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Suppose we have a topological space $X = \mathbb{R}^2$ with standard topology and an equivalence relation on $X$ defined as:

$(a,b) \sim (x,y) \iff a + b^2 = x + y^2$

Show that the quotient space is homeomorphic to topological space $Y$= $\mathbb{R}$ with standard topology (i.e there exists some function $f: X/\sim\to Y$ such that $f$ is continuous, bijective, and the inverse is continuous.

So I know f([(x,y)]) = x + y$^2$, works

Note that f is well defined since any (a,b) $\in$ [(x,y)], a + b$^2$ = x + y$^2$

How do I show that f is continuous and so is its inverse?

Here are some definitions/ theorems I know:

f is continuous iff for every open interval in Y, the preimage of the open interval is open in X\ $\sim$

The topology on X\ $\sim$ is { U $\subseteq$ X\ $\sim$ | p$^{-1}$(U) is open in X= $\mathbb{R}^2$} where p is the quotient map. This is known as the quotient topology.

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    $\begingroup$ Some topological space? I'm not understanding your point. Every quotient space is a topological space in its own right. $\endgroup$ – dfeuer Nov 15 '13 at 21:47
  • $\begingroup$ I think that the point of the exercise is to identify a more familiar topological space that the quotient is homeomorphic to. $\endgroup$ – Sammy Black Nov 15 '13 at 21:53
  • $\begingroup$ thats right, sammy black $\endgroup$ – sarah Nov 15 '13 at 21:55
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HINT: Fix $c\in\Bbb R$, and look at the set of points $\langle x,y\rangle\in\Bbb R^2$ such that $x+y^2=c$: that’s one equivalence class. You can even think of it pictorially: it’s the graph of $x=c-y^2$.

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  • $\begingroup$ so an equivalence class of (x,y) contains an infinite amount of points? $\endgroup$ – sarah Nov 15 '13 at 22:19
  • $\begingroup$ @sarah: Yes, in the case of this particular equivalence relation. Note that there’s one class for each real number $c$; this should suggest a natural map from the quotient space to $\Bbb R$, and with luck it will prove to be the desired homeomorphism. $\endgroup$ – Brian M. Scott Nov 15 '13 at 22:21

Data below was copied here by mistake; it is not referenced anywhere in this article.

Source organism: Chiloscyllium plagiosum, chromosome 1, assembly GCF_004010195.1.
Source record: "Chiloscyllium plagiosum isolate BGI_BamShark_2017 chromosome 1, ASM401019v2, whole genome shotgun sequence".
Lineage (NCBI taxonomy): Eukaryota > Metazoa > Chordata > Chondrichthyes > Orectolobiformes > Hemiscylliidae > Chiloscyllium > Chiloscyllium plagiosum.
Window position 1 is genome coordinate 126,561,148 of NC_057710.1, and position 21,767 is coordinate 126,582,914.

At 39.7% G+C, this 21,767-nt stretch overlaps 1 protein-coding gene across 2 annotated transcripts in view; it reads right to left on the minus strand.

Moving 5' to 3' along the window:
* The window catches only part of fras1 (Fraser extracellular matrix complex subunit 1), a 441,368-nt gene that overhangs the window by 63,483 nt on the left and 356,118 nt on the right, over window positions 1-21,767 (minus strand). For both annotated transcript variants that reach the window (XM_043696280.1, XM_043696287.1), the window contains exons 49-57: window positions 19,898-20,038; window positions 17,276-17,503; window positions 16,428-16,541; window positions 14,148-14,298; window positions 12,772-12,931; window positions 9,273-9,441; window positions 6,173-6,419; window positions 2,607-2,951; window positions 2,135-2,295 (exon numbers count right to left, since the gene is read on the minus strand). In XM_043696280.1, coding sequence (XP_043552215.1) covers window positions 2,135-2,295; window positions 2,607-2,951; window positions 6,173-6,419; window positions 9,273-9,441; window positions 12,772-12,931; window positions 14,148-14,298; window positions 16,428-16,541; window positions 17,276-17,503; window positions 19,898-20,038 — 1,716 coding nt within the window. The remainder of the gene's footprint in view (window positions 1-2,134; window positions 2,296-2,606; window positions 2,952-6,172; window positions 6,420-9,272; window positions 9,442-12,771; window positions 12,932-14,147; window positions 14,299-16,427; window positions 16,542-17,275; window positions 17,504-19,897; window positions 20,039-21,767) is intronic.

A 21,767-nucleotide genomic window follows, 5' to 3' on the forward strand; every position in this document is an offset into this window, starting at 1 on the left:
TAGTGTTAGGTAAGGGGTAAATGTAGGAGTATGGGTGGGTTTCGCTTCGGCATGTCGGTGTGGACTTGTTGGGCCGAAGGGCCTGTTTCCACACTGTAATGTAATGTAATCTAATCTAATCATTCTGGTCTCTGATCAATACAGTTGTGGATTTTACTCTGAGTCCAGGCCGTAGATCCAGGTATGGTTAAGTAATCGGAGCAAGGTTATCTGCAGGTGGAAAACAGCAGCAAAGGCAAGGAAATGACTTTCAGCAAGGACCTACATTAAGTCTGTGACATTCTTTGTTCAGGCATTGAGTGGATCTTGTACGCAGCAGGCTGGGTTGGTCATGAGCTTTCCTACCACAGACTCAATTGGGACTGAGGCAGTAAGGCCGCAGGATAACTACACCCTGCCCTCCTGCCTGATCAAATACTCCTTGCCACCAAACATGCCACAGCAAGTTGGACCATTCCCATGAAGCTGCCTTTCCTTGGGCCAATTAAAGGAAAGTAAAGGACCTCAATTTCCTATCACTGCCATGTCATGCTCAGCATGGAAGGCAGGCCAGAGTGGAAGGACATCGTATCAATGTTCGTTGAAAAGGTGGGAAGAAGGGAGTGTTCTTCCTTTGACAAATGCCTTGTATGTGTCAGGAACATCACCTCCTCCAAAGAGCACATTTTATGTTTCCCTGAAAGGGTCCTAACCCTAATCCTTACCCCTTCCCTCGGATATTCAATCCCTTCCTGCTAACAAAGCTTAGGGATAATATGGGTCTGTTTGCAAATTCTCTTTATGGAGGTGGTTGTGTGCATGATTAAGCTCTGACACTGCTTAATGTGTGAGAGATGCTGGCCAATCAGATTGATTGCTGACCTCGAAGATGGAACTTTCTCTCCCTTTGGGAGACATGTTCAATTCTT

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The parabolic contours in this image represent the graphs of the equation $x + y^2 = c$ for various $c$. Each of these curves is an equivalence class that gets identified to a point in the quotient space. What's a good way to identify such a point? How about $c$? (This is essentially the answer that Brian M. Scott gives.)

Parabolic contours.

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  • $\begingroup$ So $\mathbb{R}$ is the familiar topological space? $\endgroup$ – sarah Nov 15 '13 at 22:21
  • $\begingroup$ Yes. And the explicit homeomorphism $X/\!\sim\, \to \Bbb{R}$ is $\{(x, y)\} \mapsto x + y^2$. $\endgroup$ – Sammy Black Nov 15 '13 at 22:25
  • $\begingroup$ How do I show that this function is bijective? $\endgroup$ – sarah Nov 15 '13 at 22:47
  • $\begingroup$ For example how do I show f([(x,y)]) = $\mathbb{R}$ $\endgroup$ – sarah Nov 15 '13 at 22:50
  • $\begingroup$ To show that the map is surjective, given any $c \in \Bbb{R}$, you have to find some $(x, y) \in \Bbb{R}^2$ with $f(x, y) = c$. The point $(c, 0)$ works, so its equivalence class is a suitable preimage. $\endgroup$ – Sammy Black Nov 15 '13 at 23:43

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